Crown Commercial Service aims to make it easier for departments to take credit and debit card payments
Online payments firm Stripe – which handles payments for Kickstarter – among those chosen in revamped approach to government merchant services
Government departments now have access to a one-stop shop for buying in credit and debit card processing services, under a new deal negotiated by the Crown Commercial Service.
The CCS was set up in the last parliament as part of efforts to centralise the procurement of common goods and services. The move was designed to drive down costs and avoid duplication across government.
CCS's latest central framework gives public bodies including Whitehall departments, local authorities, NHS Trusts and police forces, access to both the equipment needed to accept payments by debit and credit card – such as chip and pin devices – and the end-to-end service of getting the funds into the organisation's chosen bank account.
Crown Commercial Service outlines next steps for key shared services framework
Crown Commercial Service eyes shake-up of deal for civil service PCs and tablets
Crown Commercial Service chief Sally Collier set to move to Ofqual
The framework is broken up into three lots, run by Barclays, Global Payments UK, Worldpay and Stripe. While those first three companies are long-established financial services firms, Stripe – which will specifically handle online services – was only established in 2010.
The US company – recently valued at $5bn dollars – made headlines last year when it took over the processing of payments for crowdfunding service Kickstarter from Amazon Payment Services.
CCS promised that the new framework, which replaces two previous contracts, would offer departments an "uninterrupted service 24 hours a day, 7 days a week, 365 days of the year", and "substantially" cut the cost and time involved in procuring payment services.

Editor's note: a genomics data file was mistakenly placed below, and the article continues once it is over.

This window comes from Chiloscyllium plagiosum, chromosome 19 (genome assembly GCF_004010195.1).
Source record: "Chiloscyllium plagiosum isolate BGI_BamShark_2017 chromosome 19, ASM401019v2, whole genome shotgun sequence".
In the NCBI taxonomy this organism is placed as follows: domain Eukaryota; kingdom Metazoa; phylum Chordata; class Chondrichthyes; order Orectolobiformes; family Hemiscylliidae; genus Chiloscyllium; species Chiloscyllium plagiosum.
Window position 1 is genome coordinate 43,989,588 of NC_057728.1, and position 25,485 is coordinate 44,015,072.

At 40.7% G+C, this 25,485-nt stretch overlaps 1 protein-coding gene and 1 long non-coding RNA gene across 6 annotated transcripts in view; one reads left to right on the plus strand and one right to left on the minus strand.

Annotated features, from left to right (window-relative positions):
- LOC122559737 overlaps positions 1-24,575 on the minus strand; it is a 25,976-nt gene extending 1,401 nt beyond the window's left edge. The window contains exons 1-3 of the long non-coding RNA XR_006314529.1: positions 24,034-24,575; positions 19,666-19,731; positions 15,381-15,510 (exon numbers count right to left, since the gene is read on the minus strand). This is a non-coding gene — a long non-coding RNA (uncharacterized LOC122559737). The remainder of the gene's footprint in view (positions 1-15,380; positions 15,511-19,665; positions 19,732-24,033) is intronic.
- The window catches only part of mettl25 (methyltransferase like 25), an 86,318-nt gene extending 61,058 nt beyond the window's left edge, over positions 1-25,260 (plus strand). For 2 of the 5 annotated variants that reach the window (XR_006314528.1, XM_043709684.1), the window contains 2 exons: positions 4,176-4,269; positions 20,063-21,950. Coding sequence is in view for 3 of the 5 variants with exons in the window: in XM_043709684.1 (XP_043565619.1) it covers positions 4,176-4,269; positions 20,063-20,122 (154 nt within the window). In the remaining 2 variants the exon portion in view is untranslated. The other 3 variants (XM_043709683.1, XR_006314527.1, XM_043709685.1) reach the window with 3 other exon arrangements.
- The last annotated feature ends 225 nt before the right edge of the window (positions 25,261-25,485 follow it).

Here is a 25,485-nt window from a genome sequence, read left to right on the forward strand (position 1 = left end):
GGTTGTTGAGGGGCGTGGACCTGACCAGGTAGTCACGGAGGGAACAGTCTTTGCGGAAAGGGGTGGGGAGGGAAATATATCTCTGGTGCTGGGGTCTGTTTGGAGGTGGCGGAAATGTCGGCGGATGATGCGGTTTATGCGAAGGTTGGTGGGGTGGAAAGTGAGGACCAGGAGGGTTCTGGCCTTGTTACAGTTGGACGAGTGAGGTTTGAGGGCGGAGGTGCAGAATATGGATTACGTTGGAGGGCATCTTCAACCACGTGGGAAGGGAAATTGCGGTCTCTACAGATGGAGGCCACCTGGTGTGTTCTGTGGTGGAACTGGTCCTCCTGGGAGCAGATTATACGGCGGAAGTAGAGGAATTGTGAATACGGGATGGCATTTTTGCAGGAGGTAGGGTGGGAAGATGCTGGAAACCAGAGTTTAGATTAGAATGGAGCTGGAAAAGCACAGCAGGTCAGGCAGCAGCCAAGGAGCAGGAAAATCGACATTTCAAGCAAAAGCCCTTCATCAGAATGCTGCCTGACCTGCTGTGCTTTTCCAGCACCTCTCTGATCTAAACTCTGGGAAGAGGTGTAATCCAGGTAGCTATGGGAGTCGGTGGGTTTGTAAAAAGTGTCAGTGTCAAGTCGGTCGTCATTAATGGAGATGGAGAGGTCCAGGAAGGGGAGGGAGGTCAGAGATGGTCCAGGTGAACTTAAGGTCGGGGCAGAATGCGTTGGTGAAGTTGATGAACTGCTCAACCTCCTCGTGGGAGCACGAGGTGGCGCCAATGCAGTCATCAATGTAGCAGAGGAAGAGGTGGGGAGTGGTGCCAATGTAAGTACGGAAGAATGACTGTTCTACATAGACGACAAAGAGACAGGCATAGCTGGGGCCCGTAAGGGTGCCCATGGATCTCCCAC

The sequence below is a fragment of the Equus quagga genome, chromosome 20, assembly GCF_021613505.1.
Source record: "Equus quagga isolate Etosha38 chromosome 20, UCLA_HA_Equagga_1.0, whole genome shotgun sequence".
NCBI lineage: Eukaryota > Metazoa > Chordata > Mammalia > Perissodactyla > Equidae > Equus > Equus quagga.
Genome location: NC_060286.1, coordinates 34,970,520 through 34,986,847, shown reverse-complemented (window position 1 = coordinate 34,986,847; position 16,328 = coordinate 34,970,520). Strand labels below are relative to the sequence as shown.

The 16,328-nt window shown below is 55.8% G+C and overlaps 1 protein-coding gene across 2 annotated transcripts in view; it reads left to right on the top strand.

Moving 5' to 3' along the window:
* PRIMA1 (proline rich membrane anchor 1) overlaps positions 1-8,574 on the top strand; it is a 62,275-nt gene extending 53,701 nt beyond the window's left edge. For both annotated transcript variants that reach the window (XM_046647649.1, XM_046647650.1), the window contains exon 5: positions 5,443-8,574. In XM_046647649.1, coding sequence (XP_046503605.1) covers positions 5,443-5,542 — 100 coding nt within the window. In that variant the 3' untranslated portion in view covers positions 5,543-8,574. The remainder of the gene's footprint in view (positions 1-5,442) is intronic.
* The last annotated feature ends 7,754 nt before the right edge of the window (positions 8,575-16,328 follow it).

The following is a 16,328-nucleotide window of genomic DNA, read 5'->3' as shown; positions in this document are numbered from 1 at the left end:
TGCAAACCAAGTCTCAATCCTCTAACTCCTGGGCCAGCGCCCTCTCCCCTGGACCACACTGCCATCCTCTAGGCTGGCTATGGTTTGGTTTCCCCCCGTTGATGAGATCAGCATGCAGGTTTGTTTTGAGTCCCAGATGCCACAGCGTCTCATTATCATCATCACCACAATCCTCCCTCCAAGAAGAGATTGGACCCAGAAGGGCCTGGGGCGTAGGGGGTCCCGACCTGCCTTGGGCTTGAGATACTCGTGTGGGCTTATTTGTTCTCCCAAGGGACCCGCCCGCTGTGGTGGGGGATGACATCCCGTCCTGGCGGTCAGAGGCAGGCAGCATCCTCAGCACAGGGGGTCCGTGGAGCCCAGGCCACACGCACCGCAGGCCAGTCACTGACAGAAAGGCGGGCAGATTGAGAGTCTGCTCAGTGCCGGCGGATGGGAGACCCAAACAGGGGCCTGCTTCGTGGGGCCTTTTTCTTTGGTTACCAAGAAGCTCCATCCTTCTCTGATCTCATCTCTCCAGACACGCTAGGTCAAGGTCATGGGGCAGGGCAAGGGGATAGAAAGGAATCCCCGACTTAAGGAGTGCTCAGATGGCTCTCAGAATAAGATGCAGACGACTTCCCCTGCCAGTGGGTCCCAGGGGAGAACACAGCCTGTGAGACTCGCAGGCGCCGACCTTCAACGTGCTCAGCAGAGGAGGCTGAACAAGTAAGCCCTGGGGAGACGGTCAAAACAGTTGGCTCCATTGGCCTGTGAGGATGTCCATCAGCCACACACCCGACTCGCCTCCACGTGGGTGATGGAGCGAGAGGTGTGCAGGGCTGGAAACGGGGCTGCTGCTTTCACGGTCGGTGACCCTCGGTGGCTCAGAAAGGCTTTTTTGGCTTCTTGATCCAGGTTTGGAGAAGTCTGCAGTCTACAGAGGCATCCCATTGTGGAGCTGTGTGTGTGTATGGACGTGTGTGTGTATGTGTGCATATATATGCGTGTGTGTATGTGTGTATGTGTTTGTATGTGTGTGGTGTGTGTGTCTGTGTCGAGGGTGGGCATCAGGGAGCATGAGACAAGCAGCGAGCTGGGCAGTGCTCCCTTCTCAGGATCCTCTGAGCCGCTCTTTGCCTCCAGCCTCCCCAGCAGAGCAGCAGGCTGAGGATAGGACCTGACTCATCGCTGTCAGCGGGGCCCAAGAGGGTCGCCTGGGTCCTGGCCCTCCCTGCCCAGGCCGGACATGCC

The Cabinet Office team will manage the agreement on behalf of government and carry out contract reviews, with CCS also emphasising the flexibility of the new arrangement.
Suppliers would, it promised, be required to keep to government informed of "new payment innovations and methods that arise" and make these available if needed.
The Cabinet Office meanwhile said the new deal "complements and supports" the Government Digital Service's GOV.UK Pay digital payments platform, which aims to give a single system which can be used by all departments to allow citizens to make online payments.
The latest framework comes after CCS's recently-appointed executive director Matt Denham promised that a new Crown Office Supplies agreement would save government "in excess" of £20m this year by rolling all public sector stationery needs into a single deal.
PACAC concludes dual roles of producing and regulating official data compromise the public good...
£940,000 bill does not include VAT or cost of departmental officials' time
Commission chaired by former civil service head blasts government’s approach to economic...
MoJ hits '10 Prisons' drugs and violence targets, meaning former prisons minister Rory Stewart wouldn’t have had to resign
Department declares former minister’s resignation pledge project a success
Cornerstone provide advice on effective approaches for learning management.
PA Consulting offers a four-point plan to delivering organisational transformation
With the annual worldwide cost of cybercrime set to double from $3tn in 2015 to $6tn by...
BT takes a look at the shifting nature of cyber threats, and how organisations can detect and...